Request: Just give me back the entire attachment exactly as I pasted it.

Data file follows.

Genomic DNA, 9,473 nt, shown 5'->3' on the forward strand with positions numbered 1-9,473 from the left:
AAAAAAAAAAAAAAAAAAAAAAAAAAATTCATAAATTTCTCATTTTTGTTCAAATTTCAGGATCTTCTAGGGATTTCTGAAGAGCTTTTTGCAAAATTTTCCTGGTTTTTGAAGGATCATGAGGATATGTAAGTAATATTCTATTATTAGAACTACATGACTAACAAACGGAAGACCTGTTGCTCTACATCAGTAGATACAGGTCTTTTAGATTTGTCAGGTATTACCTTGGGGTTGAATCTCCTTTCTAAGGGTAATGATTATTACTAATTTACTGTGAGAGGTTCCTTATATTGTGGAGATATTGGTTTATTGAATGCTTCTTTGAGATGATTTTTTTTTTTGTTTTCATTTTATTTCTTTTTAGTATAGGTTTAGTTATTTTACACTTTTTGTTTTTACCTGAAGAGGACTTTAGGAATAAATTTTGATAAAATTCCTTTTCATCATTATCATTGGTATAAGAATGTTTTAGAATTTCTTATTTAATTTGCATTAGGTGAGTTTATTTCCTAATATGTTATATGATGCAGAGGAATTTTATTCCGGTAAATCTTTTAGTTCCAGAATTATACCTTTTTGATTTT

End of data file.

Genomic DNA, 9,473 nt, shown 5'->3' on the forward strand with positions numbered 1-9,473 from the left:
AAAAAAAAAAAAAAAAAAAAAAAAAAATTCATAAATTTCTCATTTTTGTTCAAATTTCAGGATCTTCTAGGGATTTCTGAAGAGCTTTTTGCAAAATTTTCCTGGTTTTTGAAGGATCATGAGGATATGTAAGTAATATTCTATTATTAGAACTACATGACTAACAAACGGAAGACCTGTTGCTCTACATCAGTAGATACAGGTCTTTTAGATTTGTCAGGTATTACCTTGGGGTTGAATCTCCTTTCTAAGGGTAATGATTATTACTAATTTACTGTGAGAGGTTCCTTATATTGTGGAGATATTGGTTTATTGAATGCTTCTTTGAGATGATTTTTTTTTTTGTTTTCATTTTATTTCTTTTTAGTATAGGTTTAGTTATTTTACACTTTTTGTTTTTACCTGAAGAGGACTTTAGGAATAAATTTTGATAAAATTCCTTTTCATCATTATCATTGGTATAAGAATGTTTTAGAATTTCTTATTTAATTTGCATTAGGTGAGTTTATTTCCTAATATGTTATATGATGCAGAGGAATTTTATTCCGGTAAATCTTTTAGTTCCAGAATTATACCTTTTTGATTTT